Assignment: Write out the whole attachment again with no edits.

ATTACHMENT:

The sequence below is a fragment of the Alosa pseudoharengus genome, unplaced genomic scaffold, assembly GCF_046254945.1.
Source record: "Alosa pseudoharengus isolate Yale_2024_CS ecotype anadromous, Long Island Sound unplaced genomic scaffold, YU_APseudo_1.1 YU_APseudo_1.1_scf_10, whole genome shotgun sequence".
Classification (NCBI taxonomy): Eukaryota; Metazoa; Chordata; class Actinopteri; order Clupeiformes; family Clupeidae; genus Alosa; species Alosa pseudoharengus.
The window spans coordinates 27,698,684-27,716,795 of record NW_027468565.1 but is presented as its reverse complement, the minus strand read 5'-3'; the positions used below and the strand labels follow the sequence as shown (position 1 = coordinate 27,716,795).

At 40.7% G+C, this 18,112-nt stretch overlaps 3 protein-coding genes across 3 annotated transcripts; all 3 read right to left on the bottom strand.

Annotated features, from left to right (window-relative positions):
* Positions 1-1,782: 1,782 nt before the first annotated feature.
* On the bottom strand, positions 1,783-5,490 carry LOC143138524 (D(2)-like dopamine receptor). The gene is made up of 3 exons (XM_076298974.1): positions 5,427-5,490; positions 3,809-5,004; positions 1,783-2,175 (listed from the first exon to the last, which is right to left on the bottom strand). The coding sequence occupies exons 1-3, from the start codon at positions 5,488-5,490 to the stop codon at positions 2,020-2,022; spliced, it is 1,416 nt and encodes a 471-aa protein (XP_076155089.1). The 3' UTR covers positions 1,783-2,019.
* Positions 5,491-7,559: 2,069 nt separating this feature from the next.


The sequence below is a fragment of the Alosa pseudoharengus genome, unplaced genomic scaffold, assembly GCF_046254945.1.
Source record: "Alosa pseudoharengus isolate Yale_2024_CS ecotype anadromous, Long Island Sound unplaced genomic scaffold, YU_APseudo_1.1 YU_APseudo_1.1_scf_10, whole genome shotgun sequence".
Classification (NCBI taxonomy): Eukaryota; Metazoa; Chordata; class Actinopteri; order Clupeiformes; family Clupeidae; genus Alosa; species Alosa pseudoharengus.
The window spans coordinates 27,698,684-27,716,795 of record NW_027468565.1 but is presented as its reverse complement, the minus strand read 5'-3'; the positions used below and the strand labels follow the sequence as shown (position 1 = coordinate 27,716,795).

At 40.7% G+C, this 18,112-nt stretch overlaps 3 protein-coding genes across 3 annotated transcripts; all 3 read right to left on the bottom strand.

Annotated features, from left to right (window-relative positions):
* Positions 1-1,782: 1,782 nt before the first annotated feature.
* On the bottom strand, positions 1,783-5,490 carry LOC143138524 (D(2)-like dopamine receptor). The gene is made up of 3 exons (XM_076298974.1): positions 5,427-5,490; positions 3,809-5,004; positions 1,783-2,175 (listed from the first exon to the last, which is right to left on the bottom strand). The coding sequence occupies exons 1-3, from the start codon at positions 5,488-5,490 to the stop codon at positions 2,020-2,022; spliced, it is 1,416 nt and encodes a 471-aa protein (XP_076155089.1). The 3' UTR covers positions 1,783-2,019.
* Positions 5,491-7,559: 2,069 nt separating this feature from the next.